The chance to go to Saudi Arabia came. Naturally, I relished the idea, for that time I was taking on new frontiers. I learned about new cultures and philosophies of living. Nothing beats being in a foreign land, interacting with totally alien culture of the host country and adjusting to the different ways by which colleagues of all sorts of nationalities conduct themselves. It was more than just a challenge , more than just coming out of existence, more than every breathe you take to blend with Americans, Europeans, Arabs, Asians and literally all nations of the of the world and yet preserve and advance your cause of being a FILIPINO.
In Saudi we mingled with the Western world at embassy and village parties. There was nothing to do in Saudi on weekends and so there was an abundance of parties. We were much sought after in these gatherings as we had an entertainment group of doctors, nurses, engineers and laborers that provide singing, dancing and cultural shows professionally in a multinational setting. Our group was an object of desire and envy as our productions were grand, even rivaling those of the CCP, and we charge close to a hundred dollar per plate on dinner shows, proceeds of which go to local charities in the Philippines like the PGH Pediatric Ward. Networking among many Filipino sub-groupings and fraternities strengthened our influences. Truly my stay in Saudi would not have been as memorable and life-enriching without the fear of being caught by authorities because this kind of entertainment is not allowed by the host country and so all our activities were underground. Even if at times there were police and other authorities who have become our friends and regular attendees in our gatherings, we were sort of fugitives evading all government initiatives of uncovering our "Mafia". That was the "Lesson No. 1"--- Never, never trust anyone, not even your friends, or for that matter, even your countrymen, for they shall be the first to betray you. But that was part of the thrill. In Saudi, we had wine, women and song when most other nationals and expatriate workers break their minds, their hearts and their bones of boredom and deprivations, and depravations of all sorts.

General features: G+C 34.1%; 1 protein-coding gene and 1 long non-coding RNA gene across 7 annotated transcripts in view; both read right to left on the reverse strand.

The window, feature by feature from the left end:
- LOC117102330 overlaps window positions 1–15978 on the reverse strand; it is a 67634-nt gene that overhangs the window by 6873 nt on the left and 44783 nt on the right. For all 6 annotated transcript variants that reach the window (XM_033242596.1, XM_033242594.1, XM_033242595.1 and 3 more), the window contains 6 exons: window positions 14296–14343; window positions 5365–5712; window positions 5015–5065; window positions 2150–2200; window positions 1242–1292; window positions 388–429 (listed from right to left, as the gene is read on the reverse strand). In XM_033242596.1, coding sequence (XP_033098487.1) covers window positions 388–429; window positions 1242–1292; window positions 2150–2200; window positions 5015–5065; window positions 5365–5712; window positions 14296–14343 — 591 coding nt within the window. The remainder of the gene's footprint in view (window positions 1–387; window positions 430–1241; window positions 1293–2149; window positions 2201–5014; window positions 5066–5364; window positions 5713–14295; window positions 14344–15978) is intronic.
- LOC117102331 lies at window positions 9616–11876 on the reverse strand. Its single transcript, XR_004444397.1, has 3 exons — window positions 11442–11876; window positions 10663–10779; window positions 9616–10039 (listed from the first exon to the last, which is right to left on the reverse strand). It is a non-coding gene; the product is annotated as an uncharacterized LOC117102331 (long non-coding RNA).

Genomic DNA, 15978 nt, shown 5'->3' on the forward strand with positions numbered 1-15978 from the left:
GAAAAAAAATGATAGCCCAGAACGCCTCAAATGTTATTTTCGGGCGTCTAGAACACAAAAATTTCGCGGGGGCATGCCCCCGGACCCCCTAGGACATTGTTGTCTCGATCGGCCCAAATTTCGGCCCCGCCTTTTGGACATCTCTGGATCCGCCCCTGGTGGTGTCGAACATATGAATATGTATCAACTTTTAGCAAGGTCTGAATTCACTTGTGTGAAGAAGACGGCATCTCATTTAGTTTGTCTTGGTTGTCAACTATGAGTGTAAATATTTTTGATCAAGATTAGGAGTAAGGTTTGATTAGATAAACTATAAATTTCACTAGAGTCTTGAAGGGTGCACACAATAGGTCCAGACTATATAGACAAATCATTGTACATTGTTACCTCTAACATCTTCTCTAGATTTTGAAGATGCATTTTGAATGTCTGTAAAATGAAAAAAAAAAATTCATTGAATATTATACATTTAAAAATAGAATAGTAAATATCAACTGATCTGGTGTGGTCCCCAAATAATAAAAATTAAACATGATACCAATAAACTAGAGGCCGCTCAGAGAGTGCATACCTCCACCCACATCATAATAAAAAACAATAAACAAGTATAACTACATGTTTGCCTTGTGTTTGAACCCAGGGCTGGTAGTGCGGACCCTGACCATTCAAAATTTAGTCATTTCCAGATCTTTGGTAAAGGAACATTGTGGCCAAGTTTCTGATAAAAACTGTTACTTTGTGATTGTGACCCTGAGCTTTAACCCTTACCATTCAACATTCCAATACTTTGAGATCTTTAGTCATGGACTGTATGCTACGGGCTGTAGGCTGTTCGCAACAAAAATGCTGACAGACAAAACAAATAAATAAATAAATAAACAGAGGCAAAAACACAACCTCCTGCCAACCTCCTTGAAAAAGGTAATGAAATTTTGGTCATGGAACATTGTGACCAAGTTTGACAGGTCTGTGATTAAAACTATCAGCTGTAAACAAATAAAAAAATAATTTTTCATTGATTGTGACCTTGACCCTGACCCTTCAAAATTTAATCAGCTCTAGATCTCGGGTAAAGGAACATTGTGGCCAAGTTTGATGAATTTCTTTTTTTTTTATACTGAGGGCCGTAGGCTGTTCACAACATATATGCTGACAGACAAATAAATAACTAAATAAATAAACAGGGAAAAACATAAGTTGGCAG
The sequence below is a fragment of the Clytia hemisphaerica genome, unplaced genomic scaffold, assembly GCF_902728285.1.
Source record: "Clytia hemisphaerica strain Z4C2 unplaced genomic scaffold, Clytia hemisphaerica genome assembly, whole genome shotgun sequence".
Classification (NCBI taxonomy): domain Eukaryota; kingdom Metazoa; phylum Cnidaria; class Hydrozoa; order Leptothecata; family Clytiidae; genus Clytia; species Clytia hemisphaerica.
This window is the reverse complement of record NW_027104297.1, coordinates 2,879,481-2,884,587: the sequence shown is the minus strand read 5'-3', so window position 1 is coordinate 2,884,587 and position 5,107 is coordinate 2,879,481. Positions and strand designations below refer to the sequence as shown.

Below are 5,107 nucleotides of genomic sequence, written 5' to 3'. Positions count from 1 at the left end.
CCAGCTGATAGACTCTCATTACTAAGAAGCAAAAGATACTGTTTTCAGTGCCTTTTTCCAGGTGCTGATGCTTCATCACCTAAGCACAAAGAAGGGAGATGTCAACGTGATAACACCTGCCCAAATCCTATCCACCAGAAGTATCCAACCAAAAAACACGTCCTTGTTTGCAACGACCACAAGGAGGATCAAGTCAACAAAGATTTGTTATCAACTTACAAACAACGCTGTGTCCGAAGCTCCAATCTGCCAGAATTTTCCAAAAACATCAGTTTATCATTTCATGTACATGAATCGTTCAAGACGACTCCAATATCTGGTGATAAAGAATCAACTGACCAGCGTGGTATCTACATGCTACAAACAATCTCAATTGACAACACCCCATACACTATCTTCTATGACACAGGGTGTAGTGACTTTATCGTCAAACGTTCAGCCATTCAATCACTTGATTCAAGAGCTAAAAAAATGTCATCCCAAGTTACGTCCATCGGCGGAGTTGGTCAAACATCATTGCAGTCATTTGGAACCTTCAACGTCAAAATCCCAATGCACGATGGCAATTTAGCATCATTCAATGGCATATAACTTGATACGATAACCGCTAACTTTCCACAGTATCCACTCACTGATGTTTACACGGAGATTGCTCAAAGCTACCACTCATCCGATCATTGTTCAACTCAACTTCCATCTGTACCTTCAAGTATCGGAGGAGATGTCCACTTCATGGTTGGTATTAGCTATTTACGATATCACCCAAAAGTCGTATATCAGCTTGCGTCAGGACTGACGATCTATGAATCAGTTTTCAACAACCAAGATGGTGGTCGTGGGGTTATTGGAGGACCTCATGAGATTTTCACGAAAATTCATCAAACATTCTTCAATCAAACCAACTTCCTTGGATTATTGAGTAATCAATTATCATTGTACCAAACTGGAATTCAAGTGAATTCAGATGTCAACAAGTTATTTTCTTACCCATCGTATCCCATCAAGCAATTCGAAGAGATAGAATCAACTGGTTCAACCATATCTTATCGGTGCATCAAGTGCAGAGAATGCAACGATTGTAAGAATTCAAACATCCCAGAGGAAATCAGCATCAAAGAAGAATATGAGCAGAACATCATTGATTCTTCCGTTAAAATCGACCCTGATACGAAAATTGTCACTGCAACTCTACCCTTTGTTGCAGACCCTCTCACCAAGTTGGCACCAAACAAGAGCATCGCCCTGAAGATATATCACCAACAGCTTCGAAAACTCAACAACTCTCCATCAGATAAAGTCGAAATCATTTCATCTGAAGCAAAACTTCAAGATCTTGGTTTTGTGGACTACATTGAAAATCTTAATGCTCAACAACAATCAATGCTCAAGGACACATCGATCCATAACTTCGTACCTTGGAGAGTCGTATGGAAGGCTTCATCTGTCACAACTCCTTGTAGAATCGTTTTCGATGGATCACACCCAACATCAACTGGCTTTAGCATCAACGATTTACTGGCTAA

While employed in Saudi, I got the chance to travel locally to historical and biblical sites. And oh, it was something I shall forever cherish! We went to Judas' cave, where it was said he rested after betraying Jesus for 30 pcs of silver. We also went to Jeddah, which is supposed to be the paradise where Adam and Eve started romance, Jiddah is an Arabic word meaning grandmother. I also went to Jubail, Riyadh, Yanbu and other outlying places. Again, traveling within the kingdom requires permit and stringent requirements. Looking at it know, I cannot but thank God for all the blessings and guidance because though most of my trips were official, there were side trips on my own agenda about my documentation tasks being an officer of a Filipino migrant workers group. I had accounts of construction workers meeting an accident and not being reported and treated in hospitals; of run-away domestic helpers who have been abused verbally, physically and sexually by their employers; of workers not being paid salaries; of truck drivers leaving their cargoes and hiding because of rape attempts on them by the road.